Paper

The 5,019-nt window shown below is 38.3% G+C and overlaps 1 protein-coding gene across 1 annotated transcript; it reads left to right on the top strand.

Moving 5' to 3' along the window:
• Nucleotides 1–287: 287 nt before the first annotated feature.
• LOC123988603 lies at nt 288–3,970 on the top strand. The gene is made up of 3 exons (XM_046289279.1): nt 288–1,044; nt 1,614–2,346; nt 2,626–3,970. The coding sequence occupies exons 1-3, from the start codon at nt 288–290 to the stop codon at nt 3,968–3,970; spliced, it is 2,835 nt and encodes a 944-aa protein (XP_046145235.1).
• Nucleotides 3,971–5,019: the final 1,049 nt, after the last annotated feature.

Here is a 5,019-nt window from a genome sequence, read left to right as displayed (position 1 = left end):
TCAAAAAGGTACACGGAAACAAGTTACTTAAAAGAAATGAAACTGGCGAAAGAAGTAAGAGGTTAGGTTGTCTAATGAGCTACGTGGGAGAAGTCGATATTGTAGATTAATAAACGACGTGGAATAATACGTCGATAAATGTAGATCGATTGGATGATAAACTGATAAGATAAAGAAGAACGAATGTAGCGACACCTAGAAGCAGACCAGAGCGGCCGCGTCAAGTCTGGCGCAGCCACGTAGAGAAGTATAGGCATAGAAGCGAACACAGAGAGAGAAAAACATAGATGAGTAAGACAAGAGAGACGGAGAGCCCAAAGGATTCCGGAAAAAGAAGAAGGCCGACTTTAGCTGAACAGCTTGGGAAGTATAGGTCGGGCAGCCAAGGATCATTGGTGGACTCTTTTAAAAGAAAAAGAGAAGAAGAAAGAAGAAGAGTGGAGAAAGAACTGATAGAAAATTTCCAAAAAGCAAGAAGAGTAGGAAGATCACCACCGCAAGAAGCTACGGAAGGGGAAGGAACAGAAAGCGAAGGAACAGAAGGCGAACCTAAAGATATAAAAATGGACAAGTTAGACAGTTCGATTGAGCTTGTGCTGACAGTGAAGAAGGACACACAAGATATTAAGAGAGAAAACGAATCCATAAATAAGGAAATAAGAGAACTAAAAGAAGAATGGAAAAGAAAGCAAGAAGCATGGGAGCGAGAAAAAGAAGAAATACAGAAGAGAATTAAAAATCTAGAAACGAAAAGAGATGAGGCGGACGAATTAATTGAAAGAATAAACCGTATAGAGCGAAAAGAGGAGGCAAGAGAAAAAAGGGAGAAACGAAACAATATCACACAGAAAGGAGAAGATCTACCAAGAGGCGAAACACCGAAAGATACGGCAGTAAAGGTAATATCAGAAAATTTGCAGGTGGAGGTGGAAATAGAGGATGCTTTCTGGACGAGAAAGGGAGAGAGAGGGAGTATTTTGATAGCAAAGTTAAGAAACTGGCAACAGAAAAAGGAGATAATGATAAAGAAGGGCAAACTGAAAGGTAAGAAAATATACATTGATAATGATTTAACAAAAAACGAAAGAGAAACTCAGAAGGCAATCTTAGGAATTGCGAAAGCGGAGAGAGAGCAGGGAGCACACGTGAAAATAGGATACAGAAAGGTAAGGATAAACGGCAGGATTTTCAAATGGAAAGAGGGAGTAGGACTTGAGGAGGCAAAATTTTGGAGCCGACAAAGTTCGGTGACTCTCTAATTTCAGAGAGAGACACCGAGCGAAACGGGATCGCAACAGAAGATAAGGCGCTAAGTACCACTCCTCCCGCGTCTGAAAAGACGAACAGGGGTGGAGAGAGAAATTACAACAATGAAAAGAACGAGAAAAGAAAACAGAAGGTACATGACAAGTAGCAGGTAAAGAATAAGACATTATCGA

The main contribution of the paper is to show that Gaussian sketching of a kernel-Gram matrix $\boldsymbol K$ yields an operator whose counterpart in an RKHS $\mathcal H$, is a \emph{random projection} operator---in the spirit of Johnson-Lindenstrauss (J-L) lemma. To be precise, given a random matrix $Z$ with i.i.d. Gaussian entries, we show that a sketch $Z\boldsymbol{K}$ corresponds to a particular random operator in (infinite-dimensional) Hilbert space $\mathcal H$ that maps functions $f \in \mathcal H$ to a low-dimensional space $\mathbb R^d$, while preserving a weighted RKHS inner-product of the form $\langle f, g \rangle_{\Sigma} \doteq \langle f, \Sigma^3 g \rangle_{\mathcal H}$, where $\Sigma$ is the \emph{covariance} operator induced by the data distribution. In particular, under similar assumptions as in kernel PCA (KPCA), or kernel $k$-means (K-$k$-means), well-separated subsets of feature-space $\{K(\cdot, x): x \in \cal X\}$ remain well-separated after such operation, which suggests similar benefits as in KPCA and/or K-$k$-means, albeit at the much cheaper cost of a random projection. In particular, our convergence rates suggest that, given a large dataset $\{X_i\}_{i=1}^N$ of size $N$, we can build the Gram matrix $\boldsymbol K$ on a much smaller subsample of size $n\ll N$, so that the sketch $Z\boldsymbol K$ is very cheap to obtain and subsequently apply as a projection operator on the original data $\{X_i\}_{i=1}^N$. We verify these insights empirically on synthetic data, and on real-world clustering applications.

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